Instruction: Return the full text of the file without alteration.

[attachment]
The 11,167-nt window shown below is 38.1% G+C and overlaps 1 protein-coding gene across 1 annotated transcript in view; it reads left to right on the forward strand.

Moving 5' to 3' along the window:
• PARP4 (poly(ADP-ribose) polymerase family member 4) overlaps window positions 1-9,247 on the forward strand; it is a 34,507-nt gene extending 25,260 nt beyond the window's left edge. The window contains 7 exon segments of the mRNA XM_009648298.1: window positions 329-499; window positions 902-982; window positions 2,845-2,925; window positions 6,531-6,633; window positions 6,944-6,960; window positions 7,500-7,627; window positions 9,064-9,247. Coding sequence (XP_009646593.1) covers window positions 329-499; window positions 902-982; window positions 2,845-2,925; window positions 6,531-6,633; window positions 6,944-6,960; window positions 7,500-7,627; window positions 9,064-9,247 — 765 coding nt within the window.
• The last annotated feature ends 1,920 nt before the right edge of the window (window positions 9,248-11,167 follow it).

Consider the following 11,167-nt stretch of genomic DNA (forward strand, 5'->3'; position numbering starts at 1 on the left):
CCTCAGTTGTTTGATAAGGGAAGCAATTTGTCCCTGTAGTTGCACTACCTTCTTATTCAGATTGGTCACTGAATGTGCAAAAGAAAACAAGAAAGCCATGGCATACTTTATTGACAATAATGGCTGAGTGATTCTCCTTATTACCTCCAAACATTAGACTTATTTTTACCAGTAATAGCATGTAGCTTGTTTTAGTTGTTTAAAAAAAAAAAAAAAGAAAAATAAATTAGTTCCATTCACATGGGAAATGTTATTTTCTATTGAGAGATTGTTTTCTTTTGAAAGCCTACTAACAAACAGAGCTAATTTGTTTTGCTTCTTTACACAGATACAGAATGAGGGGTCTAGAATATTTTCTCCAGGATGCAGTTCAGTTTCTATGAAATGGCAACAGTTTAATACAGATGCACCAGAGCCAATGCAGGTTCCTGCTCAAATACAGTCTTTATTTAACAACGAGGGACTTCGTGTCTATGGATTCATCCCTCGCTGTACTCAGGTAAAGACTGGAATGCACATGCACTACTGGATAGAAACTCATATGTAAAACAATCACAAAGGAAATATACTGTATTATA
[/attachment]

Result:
The 11,167-nt window shown below is 38.1% G+C and overlaps 1 protein-coding gene across 1 annotated transcript in view; it reads left to right on the forward strand.

Moving 5' to 3' along the window:
• PARP4 (poly(ADP-ribose) polymerase family member 4) overlaps window positions 1-9,247 on the forward strand; it is a 34,507-nt gene extending 25,260 nt beyond the window's left edge. The window contains 7 exon segments of the mRNA XM_009648298.1: window positions 329-499; window positions 902-982; window positions 2,845-2,925; window positions 6,531-6,633; window positions 6,944-6,960; window positions 7,500-7,627; window positions 9,064-9,247. Coding sequence (XP_009646593.1) covers window positions 329-499; window positions 902-982; window positions 2,845-2,925; window positions 6,531-6,633; window positions 6,944-6,960; window positions 7,500-7,627; window positions 9,064-9,247 — 765 coding nt within the window.
• The last annotated feature ends 1,920 nt before the right edge of the window (window positions 9,248-11,167 follow it).

Consider the following 11,167-nt stretch of genomic DNA (forward strand, 5'->3'; position numbering starts at 1 on the left):
CCTCAGTTGTTTGATAAGGGAAGCAATTTGTCCCTGTAGTTGCACTACCTTCTTATTCAGATTGGTCACTGAATGTGCAAAAGAAAACAAGAAAGCCATGGCATACTTTATTGACAATAATGGCTGAGTGATTCTCCTTATTACCTCCAAACATTAGACTTATTTTTACCAGTAATAGCATGTAGCTTGTTTTAGTTGTTTAAAAAAAAAAAAAAAGAAAAATAAATTAGTTCCATTCACATGGGAAATGTTATTTTCTATTGAGAGATTGTTTTCTTTTGAAAGCCTACTAACAAACAGAGCTAATTTGTTTTGCTTCTTTACACAGATACAGAATGAGGGGTCTAGAATATTTTCTCCAGGATGCAGTTCAGTTTCTATGAAATGGCAACAGTTTAATACAGATGCACCAGAGCCAATGCAGGTTCCTGCTCAAATACAGTCTTTATTTAACAACGAGGGACTTCGTGTCTATGGATTCATCCCTCGCTGTACTCAGGTAAAGACTGGAATGCACATGCACTACTGGATAGAAACTCATATGTAAAACAATCACAAAGGAAATATACTGTATTATA